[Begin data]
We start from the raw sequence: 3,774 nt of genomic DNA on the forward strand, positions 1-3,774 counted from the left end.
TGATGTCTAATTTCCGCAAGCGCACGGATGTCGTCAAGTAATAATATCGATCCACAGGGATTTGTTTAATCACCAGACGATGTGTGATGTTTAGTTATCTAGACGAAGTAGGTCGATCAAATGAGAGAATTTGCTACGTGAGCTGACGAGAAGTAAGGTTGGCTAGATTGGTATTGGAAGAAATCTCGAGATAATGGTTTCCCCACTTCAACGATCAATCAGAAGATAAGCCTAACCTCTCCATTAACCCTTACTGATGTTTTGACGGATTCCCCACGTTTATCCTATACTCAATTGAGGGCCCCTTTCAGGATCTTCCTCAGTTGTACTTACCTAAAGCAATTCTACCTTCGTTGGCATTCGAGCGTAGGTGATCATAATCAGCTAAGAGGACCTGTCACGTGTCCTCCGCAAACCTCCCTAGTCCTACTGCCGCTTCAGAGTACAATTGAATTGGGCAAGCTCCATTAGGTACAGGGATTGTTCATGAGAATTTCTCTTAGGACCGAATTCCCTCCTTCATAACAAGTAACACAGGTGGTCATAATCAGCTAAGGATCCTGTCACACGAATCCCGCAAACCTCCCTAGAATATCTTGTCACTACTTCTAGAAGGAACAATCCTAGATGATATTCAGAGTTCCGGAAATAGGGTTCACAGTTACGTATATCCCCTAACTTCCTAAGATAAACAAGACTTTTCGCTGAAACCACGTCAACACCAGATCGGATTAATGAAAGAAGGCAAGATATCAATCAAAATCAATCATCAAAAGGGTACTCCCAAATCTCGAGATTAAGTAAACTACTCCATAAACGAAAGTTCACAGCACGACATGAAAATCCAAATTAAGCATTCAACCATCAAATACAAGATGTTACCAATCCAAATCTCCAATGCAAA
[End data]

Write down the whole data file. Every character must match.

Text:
We start from the raw sequence: 3,774 nt of genomic DNA on the forward strand, positions 1-3,774 counted from the left end.
TGATGTCTAATTTCCGCAAGCGCACGGATGTCGTCAAGTAATAATATCGATCCACAGGGATTTGTTTAATCACCAGACGATGTGTGATGTTTAGTTATCTAGACGAAGTAGGTCGATCAAATGAGAGAATTTGCTACGTGAGCTGACGAGAAGTAAGGTTGGCTAGATTGGTATTGGAAGAAATCTCGAGATAATGGTTTCCCCACTTCAACGATCAATCAGAAGATAAGCCTAACCTCTCCATTAACCCTTACTGATGTTTTGACGGATTCCCCACGTTTATCCTATACTCAATTGAGGGCCCCTTTCAGGATCTTCCTCAGTTGTACTTACCTAAAGCAATTCTACCTTCGTTGGCATTCGAGCGTAGGTGATCATAATCAGCTAAGAGGACCTGTCACGTGTCCTCCGCAAACCTCCCTAGTCCTACTGCCGCTTCAGAGTACAATTGAATTGGGCAAGCTCCATTAGGTACAGGGATTGTTCATGAGAATTTCTCTTAGGACCGAATTCCCTCCTTCATAACAAGTAACACAGGTGGTCATAATCAGCTAAGGATCCTGTCACACGAATCCCGCAAACCTCCCTAGAATATCTTGTCACTACTTCTAGAAGGAACAATCCTAGATGATATTCAGAGTTCCGGAAATAGGGTTCACAGTTACGTATATCCCCTAACTTCCTAAGATAAACAAGACTTTTCGCTGAAACCACGTCAACACCAGATCGGATTAATGAAAGAAGGCAAGATATCAATCAAAATCAATCATCAAAAGGGTACTCCCAAATCTCGAGATTAAGTAAACTACTCCATAAACGAAAGTTCACAGCACGACATGAAAATCCAAATTAAGCATTCAACCATCAAATACAAGATGTTACCAATCCAAATCTCCAATGCAAA